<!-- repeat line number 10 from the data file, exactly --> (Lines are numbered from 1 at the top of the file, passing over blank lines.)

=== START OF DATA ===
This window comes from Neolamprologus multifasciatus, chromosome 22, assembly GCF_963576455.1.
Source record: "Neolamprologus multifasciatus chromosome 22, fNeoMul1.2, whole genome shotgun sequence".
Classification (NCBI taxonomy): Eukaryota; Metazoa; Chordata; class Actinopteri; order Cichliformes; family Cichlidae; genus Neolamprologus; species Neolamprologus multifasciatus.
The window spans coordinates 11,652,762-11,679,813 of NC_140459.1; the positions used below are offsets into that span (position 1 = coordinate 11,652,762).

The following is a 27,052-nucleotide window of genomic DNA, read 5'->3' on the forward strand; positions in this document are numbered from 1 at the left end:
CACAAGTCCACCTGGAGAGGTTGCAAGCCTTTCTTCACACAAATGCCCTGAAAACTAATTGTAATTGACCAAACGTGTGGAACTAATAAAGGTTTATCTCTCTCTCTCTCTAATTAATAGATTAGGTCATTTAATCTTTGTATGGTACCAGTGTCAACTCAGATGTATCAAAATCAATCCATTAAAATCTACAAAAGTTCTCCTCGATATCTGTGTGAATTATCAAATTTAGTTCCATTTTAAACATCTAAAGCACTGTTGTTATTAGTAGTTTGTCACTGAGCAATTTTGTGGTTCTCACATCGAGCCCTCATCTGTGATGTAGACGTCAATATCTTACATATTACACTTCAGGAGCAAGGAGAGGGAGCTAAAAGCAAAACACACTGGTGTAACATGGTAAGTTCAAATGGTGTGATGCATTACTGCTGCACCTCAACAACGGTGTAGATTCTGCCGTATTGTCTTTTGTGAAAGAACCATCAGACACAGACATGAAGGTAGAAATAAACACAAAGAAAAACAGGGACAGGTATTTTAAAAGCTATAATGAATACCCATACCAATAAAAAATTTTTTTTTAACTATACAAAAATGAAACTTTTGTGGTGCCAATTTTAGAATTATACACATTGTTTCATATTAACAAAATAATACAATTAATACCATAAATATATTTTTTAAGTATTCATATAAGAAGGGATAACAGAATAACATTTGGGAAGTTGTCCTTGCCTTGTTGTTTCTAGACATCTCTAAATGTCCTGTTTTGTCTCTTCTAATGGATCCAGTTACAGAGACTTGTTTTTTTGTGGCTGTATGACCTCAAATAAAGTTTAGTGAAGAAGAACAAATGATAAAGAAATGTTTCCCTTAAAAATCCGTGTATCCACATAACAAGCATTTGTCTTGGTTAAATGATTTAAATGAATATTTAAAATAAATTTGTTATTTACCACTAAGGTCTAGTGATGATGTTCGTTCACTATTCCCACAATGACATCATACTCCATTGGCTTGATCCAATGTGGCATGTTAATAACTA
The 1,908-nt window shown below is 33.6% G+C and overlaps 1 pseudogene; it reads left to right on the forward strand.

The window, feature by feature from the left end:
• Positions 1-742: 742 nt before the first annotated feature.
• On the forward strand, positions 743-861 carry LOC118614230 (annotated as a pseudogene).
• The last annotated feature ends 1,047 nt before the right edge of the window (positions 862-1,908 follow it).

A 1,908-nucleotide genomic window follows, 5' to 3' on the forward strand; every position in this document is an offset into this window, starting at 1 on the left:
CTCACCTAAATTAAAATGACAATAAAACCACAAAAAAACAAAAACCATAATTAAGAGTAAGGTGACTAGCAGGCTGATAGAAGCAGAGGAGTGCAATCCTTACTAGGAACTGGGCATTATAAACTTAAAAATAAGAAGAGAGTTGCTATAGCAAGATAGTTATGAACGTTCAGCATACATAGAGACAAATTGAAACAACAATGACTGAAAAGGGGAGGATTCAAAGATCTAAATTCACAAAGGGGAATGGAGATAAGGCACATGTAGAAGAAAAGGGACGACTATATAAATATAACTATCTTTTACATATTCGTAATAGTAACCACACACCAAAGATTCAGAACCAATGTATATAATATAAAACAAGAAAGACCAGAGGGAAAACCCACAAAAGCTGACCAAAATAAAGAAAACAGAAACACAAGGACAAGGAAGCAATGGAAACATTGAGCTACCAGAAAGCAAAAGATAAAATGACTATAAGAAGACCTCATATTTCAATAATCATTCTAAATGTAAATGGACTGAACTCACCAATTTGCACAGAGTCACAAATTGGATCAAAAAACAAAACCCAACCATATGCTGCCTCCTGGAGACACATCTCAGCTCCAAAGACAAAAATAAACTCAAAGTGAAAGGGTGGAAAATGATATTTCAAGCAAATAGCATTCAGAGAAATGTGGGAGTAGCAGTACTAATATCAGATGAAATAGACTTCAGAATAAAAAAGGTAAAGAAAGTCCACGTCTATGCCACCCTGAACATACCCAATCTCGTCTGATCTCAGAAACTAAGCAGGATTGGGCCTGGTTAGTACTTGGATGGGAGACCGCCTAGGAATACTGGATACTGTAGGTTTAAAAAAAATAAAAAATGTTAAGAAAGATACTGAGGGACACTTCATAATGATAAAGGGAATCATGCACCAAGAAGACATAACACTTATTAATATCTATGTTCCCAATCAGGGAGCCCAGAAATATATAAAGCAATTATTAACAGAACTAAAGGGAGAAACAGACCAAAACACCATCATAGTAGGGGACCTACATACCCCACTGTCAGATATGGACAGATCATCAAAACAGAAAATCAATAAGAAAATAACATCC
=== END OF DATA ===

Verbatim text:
• On the forward strand, positions 743-861 carry LOC118614230 (annotated as a pseudogene).